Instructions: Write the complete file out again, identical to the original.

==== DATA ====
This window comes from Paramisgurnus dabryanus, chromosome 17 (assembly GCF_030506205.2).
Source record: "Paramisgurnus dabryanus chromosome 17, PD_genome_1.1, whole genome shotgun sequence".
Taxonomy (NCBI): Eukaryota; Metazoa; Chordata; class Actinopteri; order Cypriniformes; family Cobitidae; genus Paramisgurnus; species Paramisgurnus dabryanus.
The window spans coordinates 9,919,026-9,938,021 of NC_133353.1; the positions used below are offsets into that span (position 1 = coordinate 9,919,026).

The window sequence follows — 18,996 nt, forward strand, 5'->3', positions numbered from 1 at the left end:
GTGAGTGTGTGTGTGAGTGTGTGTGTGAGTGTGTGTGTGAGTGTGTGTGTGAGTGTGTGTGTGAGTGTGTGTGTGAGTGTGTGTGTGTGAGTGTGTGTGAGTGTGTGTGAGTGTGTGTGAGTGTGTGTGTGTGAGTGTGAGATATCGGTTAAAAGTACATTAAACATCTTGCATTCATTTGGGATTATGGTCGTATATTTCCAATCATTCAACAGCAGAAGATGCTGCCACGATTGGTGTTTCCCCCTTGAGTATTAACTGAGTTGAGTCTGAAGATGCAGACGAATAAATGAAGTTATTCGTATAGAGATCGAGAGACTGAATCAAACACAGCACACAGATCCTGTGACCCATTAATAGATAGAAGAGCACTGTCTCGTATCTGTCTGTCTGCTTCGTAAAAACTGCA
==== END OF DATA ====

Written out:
This window comes from Paramisgurnus dabryanus, chromosome 17 (assembly GCF_030506205.2).
Source record: "Paramisgurnus dabryanus chromosome 17, PD_genome_1.1, whole genome shotgun sequence".
Taxonomy (NCBI): Eukaryota; Metazoa; Chordata; class Actinopteri; order Cypriniformes; family Cobitidae; genus Paramisgurnus; species Paramisgurnus dabryanus.
The window spans coordinates 9,919,026-9,938,021 of NC_133353.1; the positions used below are offsets into that span (position 1 = coordinate 9,919,026).

The window sequence follows — 18,996 nt, forward strand, 5'->3', positions numbered from 1 at the left end:
GTGAGTGTGTGTGTGAGTGTGTGTGTGAGTGTGTGTGTGAGTGTGTGTGTGAGTGTGTGTGTGAGTGTGTGTGTGAGTGTGTGTGTGTGAGTGTGTGTGAGTGTGTGTGAGTGTGTGTGAGTGTGTGTGTGTGAGTGTGAGATATCGGTTAAAAGTACATTAAACATCTTGCATTCATTTGGGATTATGGTCGTATATTTCCAATCATTCAACAGCAGAAGATGCTGCCACGATTGGTGTTTCCCCCTTGAGTATTAACTGAGTTGAGTCTGAAGATGCAGACGAATAAATGAAGTTATTCGTATAGAGATCGAGAGACTGAATCAAACACAGCACACAGATCCTGTGACCCATTAATAGATAGAAGAGCACTGTCTCGTATCTGTCTGTCTGCTTCGTAAAAACTGCA